Elevated Levels of Psychophysiological Arousal and Cortisol in Patients With Somatization Syndrome

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This study investigates psychological and psychobiological processes in patients with somatization syndrome.


We compared physiological measures (heart rate, finger pulse volume, electrodermal activity, electromyography), cortisol levels, and subjective well-being during rest and during a mental stress task as well as selective attention and memory for illness-related words in 58 patients with somatization syndrome and 21 healthy controls.


The somatization group had higher morning salivary cortisol concentrations, higher heart rates, and lower levels of finger pulse volume. During the mental stress task, patients with somatization syndrome felt more distressed and had higher heart rates, whereas controls showed habituation to the experimental situation. We were unable to demonstrate an attention or memory bias specific for somatization.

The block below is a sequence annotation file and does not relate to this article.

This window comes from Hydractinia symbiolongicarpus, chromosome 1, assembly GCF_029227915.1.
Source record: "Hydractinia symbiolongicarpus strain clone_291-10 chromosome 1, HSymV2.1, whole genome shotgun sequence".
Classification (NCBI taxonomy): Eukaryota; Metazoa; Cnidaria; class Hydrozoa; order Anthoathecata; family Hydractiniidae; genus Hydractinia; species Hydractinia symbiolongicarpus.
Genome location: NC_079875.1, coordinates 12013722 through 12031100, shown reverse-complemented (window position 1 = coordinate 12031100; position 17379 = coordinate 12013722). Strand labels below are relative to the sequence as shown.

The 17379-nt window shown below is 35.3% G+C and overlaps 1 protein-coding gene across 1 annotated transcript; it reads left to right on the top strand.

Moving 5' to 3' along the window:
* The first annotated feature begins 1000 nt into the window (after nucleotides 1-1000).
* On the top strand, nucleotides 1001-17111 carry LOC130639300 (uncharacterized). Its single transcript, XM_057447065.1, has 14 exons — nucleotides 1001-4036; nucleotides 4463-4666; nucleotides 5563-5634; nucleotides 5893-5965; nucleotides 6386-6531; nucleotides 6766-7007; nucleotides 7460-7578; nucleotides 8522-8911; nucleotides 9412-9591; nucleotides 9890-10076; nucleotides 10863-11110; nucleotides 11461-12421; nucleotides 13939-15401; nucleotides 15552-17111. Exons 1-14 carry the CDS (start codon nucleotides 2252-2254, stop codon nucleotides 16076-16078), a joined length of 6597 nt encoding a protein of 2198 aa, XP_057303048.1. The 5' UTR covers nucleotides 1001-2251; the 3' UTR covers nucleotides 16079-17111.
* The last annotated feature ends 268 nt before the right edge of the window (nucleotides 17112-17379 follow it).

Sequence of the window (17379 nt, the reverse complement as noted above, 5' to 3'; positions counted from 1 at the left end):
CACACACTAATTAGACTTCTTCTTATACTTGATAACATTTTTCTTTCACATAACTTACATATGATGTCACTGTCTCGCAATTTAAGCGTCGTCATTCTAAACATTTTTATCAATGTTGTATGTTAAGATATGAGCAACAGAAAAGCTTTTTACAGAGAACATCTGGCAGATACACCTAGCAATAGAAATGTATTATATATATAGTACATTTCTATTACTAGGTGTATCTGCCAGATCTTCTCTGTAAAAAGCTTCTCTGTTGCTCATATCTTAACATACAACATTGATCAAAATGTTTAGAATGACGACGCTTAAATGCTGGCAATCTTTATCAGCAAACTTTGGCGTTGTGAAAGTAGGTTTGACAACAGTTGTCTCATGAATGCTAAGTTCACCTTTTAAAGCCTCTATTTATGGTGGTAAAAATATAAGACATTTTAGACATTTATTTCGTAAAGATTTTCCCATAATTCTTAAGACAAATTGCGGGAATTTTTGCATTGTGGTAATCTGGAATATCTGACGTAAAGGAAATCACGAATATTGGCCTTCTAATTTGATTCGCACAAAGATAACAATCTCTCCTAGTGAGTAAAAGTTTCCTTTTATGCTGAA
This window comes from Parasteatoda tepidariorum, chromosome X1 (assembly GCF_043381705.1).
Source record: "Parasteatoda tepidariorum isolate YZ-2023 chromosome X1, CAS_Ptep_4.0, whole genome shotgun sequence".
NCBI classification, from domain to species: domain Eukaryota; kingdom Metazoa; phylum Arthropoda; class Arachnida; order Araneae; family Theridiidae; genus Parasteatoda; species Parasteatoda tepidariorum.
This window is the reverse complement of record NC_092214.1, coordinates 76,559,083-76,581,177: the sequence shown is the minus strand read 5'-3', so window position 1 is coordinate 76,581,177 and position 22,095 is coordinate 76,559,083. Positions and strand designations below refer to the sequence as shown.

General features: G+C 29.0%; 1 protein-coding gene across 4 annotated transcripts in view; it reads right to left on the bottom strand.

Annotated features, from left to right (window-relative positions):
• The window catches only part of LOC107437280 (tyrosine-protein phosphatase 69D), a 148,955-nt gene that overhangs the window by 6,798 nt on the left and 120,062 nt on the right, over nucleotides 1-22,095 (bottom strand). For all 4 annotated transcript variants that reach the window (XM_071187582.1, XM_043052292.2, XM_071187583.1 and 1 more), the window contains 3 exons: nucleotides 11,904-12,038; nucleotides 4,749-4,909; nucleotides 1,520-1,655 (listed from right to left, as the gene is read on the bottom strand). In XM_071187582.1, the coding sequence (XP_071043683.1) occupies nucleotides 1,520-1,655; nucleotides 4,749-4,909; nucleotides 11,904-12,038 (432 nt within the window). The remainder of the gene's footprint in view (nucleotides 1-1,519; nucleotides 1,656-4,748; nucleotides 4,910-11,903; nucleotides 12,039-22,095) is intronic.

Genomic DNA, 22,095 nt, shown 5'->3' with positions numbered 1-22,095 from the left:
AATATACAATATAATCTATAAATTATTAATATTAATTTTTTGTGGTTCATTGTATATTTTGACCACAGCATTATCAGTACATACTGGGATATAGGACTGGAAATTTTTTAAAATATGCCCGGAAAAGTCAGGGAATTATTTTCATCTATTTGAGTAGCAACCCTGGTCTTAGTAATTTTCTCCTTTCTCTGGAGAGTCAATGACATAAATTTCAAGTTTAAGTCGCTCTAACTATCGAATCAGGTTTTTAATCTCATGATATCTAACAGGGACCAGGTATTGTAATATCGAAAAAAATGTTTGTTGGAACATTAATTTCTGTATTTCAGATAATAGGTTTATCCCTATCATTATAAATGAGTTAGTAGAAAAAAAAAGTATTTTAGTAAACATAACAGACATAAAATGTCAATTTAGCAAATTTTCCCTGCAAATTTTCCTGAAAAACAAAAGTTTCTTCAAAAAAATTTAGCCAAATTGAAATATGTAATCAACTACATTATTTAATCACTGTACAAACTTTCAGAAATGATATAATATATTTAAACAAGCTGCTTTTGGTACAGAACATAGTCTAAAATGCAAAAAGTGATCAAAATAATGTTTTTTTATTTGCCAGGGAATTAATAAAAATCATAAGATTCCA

The results point to several psychological, psychophysiological, and psychobiological mechanisms that might be involved in the maintenance of somatization syndrome. These results are discussed from a cognitive-psychobiological perspective.

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